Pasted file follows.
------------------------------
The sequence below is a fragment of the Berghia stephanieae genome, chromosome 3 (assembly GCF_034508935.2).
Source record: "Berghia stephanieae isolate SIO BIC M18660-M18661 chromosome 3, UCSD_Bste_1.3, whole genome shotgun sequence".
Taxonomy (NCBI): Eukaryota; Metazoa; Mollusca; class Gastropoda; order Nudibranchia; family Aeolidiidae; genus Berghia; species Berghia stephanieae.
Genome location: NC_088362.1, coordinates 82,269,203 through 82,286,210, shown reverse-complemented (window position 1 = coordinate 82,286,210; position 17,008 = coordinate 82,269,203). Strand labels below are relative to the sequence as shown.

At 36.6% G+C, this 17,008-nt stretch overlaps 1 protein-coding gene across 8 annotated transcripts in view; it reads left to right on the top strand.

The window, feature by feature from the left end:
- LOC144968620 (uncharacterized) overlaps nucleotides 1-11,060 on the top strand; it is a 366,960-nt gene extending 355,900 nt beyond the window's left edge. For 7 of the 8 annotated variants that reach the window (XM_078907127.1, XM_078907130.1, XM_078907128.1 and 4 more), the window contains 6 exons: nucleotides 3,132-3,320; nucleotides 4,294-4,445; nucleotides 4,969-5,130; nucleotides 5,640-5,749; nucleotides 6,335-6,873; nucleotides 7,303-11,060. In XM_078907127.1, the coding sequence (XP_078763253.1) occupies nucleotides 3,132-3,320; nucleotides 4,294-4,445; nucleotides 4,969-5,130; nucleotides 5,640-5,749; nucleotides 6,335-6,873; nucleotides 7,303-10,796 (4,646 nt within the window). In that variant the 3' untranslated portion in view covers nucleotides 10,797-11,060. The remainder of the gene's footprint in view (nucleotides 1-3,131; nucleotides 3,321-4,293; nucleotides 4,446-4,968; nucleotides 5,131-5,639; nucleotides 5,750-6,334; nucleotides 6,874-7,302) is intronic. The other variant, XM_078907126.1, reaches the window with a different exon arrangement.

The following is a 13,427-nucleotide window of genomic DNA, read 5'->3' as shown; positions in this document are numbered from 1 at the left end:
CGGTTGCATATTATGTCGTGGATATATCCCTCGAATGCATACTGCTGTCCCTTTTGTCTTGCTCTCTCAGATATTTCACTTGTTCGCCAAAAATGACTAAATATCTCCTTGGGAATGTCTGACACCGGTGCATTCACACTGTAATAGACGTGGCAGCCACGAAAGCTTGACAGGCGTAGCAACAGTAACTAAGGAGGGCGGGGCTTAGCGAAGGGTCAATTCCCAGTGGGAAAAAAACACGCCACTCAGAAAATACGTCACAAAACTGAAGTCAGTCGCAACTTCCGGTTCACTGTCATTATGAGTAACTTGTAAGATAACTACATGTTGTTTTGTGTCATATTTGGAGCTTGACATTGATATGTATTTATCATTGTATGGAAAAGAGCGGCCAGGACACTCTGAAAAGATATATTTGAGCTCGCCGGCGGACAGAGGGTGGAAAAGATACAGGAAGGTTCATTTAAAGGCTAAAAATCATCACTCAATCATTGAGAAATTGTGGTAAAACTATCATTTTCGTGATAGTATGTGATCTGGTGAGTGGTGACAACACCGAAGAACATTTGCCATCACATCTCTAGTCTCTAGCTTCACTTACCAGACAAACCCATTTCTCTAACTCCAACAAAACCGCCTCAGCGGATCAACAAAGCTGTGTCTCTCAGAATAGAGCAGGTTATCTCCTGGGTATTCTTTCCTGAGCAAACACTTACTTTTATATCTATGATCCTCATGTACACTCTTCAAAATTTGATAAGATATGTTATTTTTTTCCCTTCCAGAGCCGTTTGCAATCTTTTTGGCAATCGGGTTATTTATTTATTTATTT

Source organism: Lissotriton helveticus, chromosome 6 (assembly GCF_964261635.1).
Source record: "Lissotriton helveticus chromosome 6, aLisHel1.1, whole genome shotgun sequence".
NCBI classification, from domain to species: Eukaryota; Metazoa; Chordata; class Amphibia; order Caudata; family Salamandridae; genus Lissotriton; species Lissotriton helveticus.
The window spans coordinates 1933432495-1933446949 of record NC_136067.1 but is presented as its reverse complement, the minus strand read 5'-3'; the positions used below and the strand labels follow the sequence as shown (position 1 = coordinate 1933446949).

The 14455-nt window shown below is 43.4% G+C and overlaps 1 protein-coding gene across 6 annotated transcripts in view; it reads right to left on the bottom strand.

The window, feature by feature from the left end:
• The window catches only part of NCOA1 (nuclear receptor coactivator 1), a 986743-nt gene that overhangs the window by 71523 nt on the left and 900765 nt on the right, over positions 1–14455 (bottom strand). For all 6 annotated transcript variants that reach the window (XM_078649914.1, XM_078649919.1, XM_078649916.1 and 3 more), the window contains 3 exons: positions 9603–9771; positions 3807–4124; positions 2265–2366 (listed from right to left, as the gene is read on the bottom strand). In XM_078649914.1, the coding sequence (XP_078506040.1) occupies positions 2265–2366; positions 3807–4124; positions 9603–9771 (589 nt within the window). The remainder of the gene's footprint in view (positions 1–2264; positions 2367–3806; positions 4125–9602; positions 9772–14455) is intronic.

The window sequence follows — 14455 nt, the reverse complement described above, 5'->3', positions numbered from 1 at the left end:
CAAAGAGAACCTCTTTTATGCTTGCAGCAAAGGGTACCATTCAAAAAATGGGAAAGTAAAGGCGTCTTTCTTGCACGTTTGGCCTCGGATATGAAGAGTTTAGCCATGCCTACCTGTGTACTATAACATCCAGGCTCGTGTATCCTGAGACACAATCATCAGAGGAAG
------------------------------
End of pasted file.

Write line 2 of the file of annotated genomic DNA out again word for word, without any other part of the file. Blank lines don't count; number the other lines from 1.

Source record: "Berghia stephanieae isolate SIO BIC M18660-M18661 chromosome 3, UCSD_Bste_1.3, whole genome shotgun sequence".